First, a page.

Hearings for the inquiry are set to continue into next week and the inquiry is expected to wrap up next year.

Brenna Owen, The Canadian Press

Like us on Facebook and follow us on Twitter.

Want to support local journalism? Make a donation here.

money laundering

Get local stories you won't find anywhere else right to your inbox.
Sign up here

Just Posted

A man was issued a $230 fine after refusing to wear a mask inside a Central Saanich business. (Central Saanich Police Services/Twitter)
Man issued fine after refusing to mask up in Central Saanich business

$230 ticket issued under the COVID-19 Related Measures Act

Aragon Properties’ proposed development for the corner of Cook and Pendergast streets in Cook Street Village was voted down by Victoria city council on Thursday night after a public hearing. (File contributed/ City of Victoria)
Lack of affordable housing spells end for Cook Street Village project in Victoria

Council narrowly defeats proposal for four-storey building on former Pic-A-Flic Video site

(Courtesy of West Shore RCMP)
Second driver facing impaired charges after View Royal traffic stop leads to loaded firearms

West Shore RCMP stop swerving motorist and Saanich woman who came to pick her up

An aerial view over Oak Bay. (Black Press Media File Photo)
An aerial view over Oak Bay and the Marina. Oak Bay residents pay the highest taxes on Vancouver Island. Don Denton/Black Press
Oak Bay secondary suites study considers units old and new

Secondary suites draft report due in new year

A report by investigator Mary Ellen Turpel-Lafond found “widespread systemic racism against Indigenous people” in a report released Monday.
Peninsula hospital one where ‘significant work underway’ to repair Indigenous relations

Investigation finds ‘widespread systemic racism against Indigenous people’ in provincial health care

A B.C. Ambulance Service paramedic wearing a face mask to curb the spread of COVID-19 moves a stretcher outside an ambulance at Royal Columbia Hospital, in New Westminster, B.C., on Sunday, November 29, 2020. THE CANADIAN PRESS/Darryl Dyck
B.C. records deadliest weekend of COVID-19 pandemic with 46 deaths; more than 2,300 cases

Provincial health officer Dr. Bonnie Henry provides COVID-19 update

Vehicles drive past a display thanking essential workers in Burnaby, B.C. on Sunday, Nov. 29, 2020. THE CANADIAN PRESS/Marissa Tiel
B.C. changing COVID-19 case reporting as virus spread continues

Manual counting takes more time, leads to errors

Black Press Media and BraveFace have come together to support children facing life-threatening conditions. Net proceeds from these washable, reusable, three-layer masks go to Make-A-Wish Foundation BC & Yukon.
Put on a BraveFace: Help make children’s wishes come true

Black Press Media, BraveFace host mask fundraiser for Make-A-Wish Foundation

Christy Jordan-Fenton is the co-author of the book Fatty Legs, which has been mentioned amid the controversy of an Abbotsford school assignment on residential schools.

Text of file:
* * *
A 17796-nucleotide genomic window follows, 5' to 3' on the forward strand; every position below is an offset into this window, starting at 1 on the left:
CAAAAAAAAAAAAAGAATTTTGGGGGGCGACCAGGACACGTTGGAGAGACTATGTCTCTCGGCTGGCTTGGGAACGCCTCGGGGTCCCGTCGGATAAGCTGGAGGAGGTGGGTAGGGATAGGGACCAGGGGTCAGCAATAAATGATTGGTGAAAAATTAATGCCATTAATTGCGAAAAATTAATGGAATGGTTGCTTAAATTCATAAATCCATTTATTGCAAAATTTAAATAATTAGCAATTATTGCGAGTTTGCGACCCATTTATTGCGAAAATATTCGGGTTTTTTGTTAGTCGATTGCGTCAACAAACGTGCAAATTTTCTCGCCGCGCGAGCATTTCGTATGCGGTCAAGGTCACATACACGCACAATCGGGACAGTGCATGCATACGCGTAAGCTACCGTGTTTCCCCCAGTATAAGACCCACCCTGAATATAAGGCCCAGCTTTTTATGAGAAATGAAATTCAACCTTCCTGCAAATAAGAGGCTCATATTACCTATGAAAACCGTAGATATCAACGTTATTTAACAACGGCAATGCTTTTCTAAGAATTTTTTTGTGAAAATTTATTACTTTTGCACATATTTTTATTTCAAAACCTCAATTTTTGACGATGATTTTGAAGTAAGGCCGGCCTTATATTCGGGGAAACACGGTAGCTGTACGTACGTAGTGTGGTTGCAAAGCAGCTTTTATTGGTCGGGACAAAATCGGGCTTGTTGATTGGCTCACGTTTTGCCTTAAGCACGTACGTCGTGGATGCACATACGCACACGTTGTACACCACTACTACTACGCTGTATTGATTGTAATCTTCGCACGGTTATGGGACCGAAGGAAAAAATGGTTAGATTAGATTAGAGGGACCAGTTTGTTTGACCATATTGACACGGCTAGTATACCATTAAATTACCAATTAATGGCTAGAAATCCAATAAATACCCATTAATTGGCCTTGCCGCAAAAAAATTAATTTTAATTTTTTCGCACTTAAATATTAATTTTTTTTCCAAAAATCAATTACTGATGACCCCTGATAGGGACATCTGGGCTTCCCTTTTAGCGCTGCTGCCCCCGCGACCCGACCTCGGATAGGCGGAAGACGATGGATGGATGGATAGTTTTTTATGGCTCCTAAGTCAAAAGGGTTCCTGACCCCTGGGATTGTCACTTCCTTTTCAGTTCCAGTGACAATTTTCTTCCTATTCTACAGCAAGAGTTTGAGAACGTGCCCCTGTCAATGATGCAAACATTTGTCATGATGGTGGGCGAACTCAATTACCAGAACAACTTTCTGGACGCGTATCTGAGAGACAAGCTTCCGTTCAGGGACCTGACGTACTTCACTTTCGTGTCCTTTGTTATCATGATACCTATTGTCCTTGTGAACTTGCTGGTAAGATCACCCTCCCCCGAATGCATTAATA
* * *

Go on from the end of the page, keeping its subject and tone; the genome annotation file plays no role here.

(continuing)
Fatty Legs co-author responds to Abbotsford class assignment on residential schools

Children’s book mentioned amid controversy at W. A. Fraser Middle School

Kootenay East MLA Tom Shypitka takes over as energy and mines critic for the B.C. Liberal opposition. Kelowna-Lake Country MLA Norm Letnick (right) moves from health critic to assistant deputy speaker. (Hansard TV)
B.C. Liberals pick critics to take on Horgan’s NDP majority

Interim leader Shirley Bond takes seniors, long-term care

Deputy Prime Minister and Minister of Finance Chrystia Freeland listens to a question from a reporter on the phone during a news conference in Ottawa, Monday, Nov. 30, 2020. THE CANADIAN PRESS/Adrian Wyld
Spending too little worse than spending too much, Freeland says as Canada’s deficit tops $381B

‘The risk of providing too little support now outweighs that of providing too much’

Left to right: A screenshot of NTC nurse navigator Lesley Cerney, FNHA regional mental health manager Georjeana Paterson and Island Health’s medical health officer Dr. Charmaine Enns addressing Ehattesaht community members from Ehatis reserve in a Facebook live update. (Ehattesaht First Nation/Facebook)
Medical team sent to Ehatis reserve near Zeballos to guide community through COVID outbreak

17 cases, eight recoveries and no hospitalizations as Island Health praises First Nation’s response

Still from a video surveillance camera of a man alleged to have stolen from several people at knife-point in Chilliwack (Rosedale) early on Nov. 28, 2020. (Facebook)
B.C. man defends his family against intruder, saves neighbour while wielding hockey stick

RCMP looking for footage that captures violent crime spree in Chilliwack

Jim Neufeld, 55, was last seen leaving his home in Penticton Jan. 21, 2009. (RCMP photo)
Human remains found off U.S. coast in 2009 identified as Penticton man

Jim Neufeld, 55, was last seen leaving his home in Penticton Jan. 21, 2009

Most Read